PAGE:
Sexually Transmitted Infections (STIs) – Having an STI can increase the chances of transmitting or becoming infected with HIV (36). STI disparities in the Black community increase the likelihood of transmission (37-38).
Social networks and sex with men of their race – The high HIV rate among BMSM and their preference for sex with MSM of their same race increase the chances of BMSM having a sexual partner that is living with HIV. A review of studies found that at least 29% of BMSM in networks having sexual contact were living with HIV and 47% of men living with HIV in these networks did not know their status (39).
What are not HIV risk factors for black MSM? - A review of the literature (40) has concluded that Black MSM engage in fewer HIV risk behaviors than other MSM. For example, Black MSM reported less UAI with primary male partners, few male sex partners, and less substance use during sex than other MSM. Risk factors such as poverty and STIs are more important drivers of HIV transmission among BMSM than individual risk behaviors.
What is being done?
Research findings for black men of diverse ages, sexual orientations, and HIV serostatus, discussed below, have been shown to reduce sexual risk behaviors and increase engagement in HIV care (41).
Randomized Comparison Group Interventions: Research on one tailored program shows promise for encouraging BMSM to initiate PrEP (42). Six interventions studied in a Randomized-Controlled Trial (RCT) setting, Many Men Many Voices (3MV)(43), Brothers to Brothers (44), Men of African American Legacy Empowerment Self (MAALES)(45), Being Responsible for Ourselves (BRO)(46), Unity in Diversity (UND)(47) and Harnessing Online Peer Education (HOPE)(48) report positive findings about reducing risky behaviors. The intervention nGage, designed to increase retention in care for YBMSM utilizing support confidants, found participants 3 times more likely to have had at least 3 provider visits over 12 months after the intervention (49).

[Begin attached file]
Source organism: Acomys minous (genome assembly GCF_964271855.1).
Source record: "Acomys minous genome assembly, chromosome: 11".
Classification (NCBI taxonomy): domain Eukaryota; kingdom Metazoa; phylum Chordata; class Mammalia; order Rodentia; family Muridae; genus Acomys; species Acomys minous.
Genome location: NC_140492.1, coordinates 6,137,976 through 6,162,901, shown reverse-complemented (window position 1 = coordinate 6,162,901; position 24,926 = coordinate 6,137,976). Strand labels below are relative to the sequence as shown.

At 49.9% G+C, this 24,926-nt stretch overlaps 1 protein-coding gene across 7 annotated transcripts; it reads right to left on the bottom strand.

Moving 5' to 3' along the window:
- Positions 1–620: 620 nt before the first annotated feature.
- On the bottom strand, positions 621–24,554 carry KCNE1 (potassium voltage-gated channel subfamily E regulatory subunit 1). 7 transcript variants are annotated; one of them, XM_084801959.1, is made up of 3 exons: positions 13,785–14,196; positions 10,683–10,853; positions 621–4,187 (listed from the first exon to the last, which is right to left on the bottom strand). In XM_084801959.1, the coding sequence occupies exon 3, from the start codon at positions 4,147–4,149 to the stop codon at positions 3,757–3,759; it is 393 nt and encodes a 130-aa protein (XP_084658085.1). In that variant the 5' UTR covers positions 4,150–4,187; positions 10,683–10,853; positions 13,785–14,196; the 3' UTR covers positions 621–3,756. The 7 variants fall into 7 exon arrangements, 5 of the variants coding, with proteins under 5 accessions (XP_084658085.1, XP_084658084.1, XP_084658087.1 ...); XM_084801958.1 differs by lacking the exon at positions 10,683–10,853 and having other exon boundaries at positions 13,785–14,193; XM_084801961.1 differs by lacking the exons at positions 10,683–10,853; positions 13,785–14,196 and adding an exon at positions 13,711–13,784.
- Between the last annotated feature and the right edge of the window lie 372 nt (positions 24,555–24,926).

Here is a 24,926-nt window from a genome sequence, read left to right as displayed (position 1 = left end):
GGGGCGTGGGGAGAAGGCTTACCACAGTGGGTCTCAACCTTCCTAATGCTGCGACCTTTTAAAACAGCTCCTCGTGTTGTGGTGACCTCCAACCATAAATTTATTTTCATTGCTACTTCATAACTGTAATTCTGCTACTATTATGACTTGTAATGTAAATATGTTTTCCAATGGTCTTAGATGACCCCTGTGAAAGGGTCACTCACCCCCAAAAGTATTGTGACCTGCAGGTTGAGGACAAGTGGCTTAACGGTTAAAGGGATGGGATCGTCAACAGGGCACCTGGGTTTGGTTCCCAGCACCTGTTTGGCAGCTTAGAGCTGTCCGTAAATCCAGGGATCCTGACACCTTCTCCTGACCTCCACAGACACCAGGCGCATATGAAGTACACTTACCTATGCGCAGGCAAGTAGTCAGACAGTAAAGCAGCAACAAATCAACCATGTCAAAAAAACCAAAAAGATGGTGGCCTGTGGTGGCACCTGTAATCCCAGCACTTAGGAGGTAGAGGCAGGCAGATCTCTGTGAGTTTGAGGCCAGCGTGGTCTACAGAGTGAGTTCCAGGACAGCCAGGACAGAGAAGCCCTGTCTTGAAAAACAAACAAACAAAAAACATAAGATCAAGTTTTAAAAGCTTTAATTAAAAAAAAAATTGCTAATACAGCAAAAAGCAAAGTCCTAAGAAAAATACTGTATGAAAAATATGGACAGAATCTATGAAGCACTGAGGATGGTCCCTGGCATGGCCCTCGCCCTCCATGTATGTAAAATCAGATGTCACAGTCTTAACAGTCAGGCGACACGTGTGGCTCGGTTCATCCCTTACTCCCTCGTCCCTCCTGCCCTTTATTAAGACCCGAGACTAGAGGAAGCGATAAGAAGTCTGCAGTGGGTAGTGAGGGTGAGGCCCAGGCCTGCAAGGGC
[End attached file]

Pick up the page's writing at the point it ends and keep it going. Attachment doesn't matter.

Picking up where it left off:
Pre- Post-Test/Repeated Survey Interventions: Black MSM who participated in ‘d-up: Defend Yourself!’ (50), Connect with Pride (51), BRUTHAS (52), Motivational Interviewing (MI) (53), or (SPNS) (54) interventions report improved outcomes, compared to those with limited or no participation. Different studies also reported improvements in social support, self-esteem, and loneliness, as well as improved likelihood of HIV counseling and testing, return for test results, and fewer missed HIV medical visits. For one study, as the number of hours spent attending case management meetings increased, the time in HIV care increased. Finally, a community-level intervention utilizing the Popular Opinion Leader model, based on d-up! and adapted for YBMSM in the House Ball Community, Promoting Ovahness through Safer Sex Education (POSSE), saw declines for multiple sexual partners, TASP with any male partners, and with male partners of unknown HIV status (55).
Blended Pre- Post-Test and Control Group: Young MSM of color who participated in STYLE (Strength Through Youth Livin’ Empowered) reported 83% retention in care, and the chances of attending a clinic visit was greater for the STYLE participants than non-participants (2.58, 95% CI 1.34-4.98) (56).
What still needs to be done?
Prevention prioritizing Black men should not simply address high-risk sexual behaviors but also societal and structural issues. We need policies that will prevent new infections and add to our understanding of disparities, including structural interventions (57-58). We need to combine behavioral and biomedical interventions; abandon a “one size fits all” approach; address high STI rates, traumatic events and structural and access barriers; and, consider the intersection of health and social conditions. The need to address stigma must not be lost. Data must be presented with background, community perspective, and accurate explanation. HIV disclosure must include strategies to help partners and family members receive information that their loved one is gay or living with HIV. Broad implementation of successful interventions in areas where HIV is highest for Black men is necessary.
- CDC. HIV among Afr. Americans. September 2019 (https://www.cdc.gov/hiv/group/racialethnic/africanamericans/index.html).
- Gavett G. Timeline: 30 Yrs. of AIDS in Blk. Americans. KQED Frontline. Jul 10, 2012.
- Hess K, et al. Est. lifetime risk of dx of HIV infect in the U.S. CROI 2016. Boston, abstract 52.
- Hess, KL et al. Lifetime risk of a diagnosis of HIV infection in the United States. Ann Epidemiol. 2017 April; 27(4): 238–243.